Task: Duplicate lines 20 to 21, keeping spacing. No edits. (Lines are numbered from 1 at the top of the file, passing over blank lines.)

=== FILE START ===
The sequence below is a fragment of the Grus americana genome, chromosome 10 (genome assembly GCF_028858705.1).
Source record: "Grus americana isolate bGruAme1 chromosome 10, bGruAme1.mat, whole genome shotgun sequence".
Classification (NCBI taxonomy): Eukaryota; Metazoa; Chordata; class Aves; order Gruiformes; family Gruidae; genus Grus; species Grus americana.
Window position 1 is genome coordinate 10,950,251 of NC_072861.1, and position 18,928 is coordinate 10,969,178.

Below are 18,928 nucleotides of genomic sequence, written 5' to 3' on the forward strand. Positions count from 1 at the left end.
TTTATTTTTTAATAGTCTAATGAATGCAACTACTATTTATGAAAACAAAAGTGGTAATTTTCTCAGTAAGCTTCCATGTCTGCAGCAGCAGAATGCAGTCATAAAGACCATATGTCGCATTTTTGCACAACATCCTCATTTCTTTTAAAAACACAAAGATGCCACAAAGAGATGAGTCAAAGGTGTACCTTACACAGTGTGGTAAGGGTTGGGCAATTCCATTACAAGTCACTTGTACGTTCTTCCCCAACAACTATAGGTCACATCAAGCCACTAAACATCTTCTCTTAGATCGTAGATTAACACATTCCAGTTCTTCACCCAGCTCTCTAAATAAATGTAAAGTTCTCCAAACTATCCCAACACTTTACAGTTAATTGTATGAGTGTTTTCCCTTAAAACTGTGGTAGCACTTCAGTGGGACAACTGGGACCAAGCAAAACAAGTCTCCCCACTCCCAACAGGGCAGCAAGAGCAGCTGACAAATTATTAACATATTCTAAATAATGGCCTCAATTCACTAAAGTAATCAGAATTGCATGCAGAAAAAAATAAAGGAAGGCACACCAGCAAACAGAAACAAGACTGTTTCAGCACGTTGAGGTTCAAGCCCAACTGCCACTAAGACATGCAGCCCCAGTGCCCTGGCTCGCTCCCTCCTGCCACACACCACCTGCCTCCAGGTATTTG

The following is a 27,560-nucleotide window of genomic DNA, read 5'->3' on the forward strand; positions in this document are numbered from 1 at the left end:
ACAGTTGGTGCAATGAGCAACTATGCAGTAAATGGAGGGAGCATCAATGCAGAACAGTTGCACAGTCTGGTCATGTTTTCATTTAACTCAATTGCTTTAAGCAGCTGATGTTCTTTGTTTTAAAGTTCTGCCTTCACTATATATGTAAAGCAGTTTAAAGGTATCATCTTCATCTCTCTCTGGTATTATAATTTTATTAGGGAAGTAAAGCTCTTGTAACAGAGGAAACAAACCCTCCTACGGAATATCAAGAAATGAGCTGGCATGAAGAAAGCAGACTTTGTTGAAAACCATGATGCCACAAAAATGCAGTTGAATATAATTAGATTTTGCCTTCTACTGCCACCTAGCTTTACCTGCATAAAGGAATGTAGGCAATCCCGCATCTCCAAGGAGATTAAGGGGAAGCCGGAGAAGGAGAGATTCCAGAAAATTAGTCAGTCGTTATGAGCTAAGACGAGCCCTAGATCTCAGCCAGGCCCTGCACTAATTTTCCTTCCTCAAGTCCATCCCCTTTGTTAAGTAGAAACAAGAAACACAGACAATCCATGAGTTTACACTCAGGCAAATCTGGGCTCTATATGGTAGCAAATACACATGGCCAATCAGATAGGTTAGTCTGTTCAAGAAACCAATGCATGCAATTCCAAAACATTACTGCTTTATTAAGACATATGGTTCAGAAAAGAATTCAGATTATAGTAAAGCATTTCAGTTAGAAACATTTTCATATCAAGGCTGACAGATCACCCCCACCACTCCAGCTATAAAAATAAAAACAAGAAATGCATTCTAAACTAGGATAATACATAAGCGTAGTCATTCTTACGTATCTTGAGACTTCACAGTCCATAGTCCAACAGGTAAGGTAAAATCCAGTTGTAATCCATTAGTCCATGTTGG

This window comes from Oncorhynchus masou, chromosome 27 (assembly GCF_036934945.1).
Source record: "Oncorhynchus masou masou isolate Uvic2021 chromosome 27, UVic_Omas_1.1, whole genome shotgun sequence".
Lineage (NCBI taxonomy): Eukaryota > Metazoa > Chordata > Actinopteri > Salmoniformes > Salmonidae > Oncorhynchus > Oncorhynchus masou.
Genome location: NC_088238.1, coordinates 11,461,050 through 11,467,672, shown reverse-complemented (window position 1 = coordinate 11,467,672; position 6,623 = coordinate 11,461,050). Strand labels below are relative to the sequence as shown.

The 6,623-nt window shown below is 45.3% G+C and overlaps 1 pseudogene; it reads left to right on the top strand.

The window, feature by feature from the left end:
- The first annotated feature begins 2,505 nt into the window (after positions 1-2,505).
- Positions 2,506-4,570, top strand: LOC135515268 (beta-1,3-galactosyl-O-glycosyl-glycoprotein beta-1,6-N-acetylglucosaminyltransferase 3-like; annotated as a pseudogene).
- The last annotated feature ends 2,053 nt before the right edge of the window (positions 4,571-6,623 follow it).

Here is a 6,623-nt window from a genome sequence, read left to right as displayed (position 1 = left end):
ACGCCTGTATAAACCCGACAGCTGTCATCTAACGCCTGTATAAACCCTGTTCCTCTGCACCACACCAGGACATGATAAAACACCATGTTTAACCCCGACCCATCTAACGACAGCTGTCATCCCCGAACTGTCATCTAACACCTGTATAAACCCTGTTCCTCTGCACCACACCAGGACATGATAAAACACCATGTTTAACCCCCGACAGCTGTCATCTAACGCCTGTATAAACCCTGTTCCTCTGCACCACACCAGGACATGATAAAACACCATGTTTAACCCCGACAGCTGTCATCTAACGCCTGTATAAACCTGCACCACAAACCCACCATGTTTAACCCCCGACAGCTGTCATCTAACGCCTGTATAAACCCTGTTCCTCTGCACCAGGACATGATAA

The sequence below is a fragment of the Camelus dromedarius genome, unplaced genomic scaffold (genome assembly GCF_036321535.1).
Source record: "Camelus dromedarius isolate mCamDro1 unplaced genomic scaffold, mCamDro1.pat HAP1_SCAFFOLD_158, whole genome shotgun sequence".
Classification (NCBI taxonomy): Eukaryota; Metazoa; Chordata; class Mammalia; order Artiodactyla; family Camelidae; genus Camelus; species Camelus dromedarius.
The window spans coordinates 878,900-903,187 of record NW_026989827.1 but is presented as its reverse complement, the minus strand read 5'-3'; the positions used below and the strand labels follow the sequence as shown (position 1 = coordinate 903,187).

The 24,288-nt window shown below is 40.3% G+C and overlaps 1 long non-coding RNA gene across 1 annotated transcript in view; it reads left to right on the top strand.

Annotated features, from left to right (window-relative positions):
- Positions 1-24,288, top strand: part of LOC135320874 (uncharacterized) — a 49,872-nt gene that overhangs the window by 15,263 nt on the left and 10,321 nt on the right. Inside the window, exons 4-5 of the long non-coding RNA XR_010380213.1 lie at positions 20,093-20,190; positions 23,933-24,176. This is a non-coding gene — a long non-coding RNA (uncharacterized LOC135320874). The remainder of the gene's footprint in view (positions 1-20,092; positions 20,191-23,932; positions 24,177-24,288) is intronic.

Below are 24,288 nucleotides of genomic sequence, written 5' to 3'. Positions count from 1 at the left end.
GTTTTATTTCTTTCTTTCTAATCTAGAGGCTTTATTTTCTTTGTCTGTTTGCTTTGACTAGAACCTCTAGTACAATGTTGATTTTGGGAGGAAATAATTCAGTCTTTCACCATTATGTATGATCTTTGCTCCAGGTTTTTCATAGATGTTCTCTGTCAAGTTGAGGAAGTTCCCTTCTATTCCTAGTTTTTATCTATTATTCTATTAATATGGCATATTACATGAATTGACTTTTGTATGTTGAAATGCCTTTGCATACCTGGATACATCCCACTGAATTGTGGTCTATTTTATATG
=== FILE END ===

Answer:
The sequence below is a fragment of the Camelus dromedarius genome, unplaced genomic scaffold (genome assembly GCF_036321535.1).
Source record: "Camelus dromedarius isolate mCamDro1 unplaced genomic scaffold, mCamDro1.pat HAP1_SCAFFOLD_158, whole genome shotgun sequence".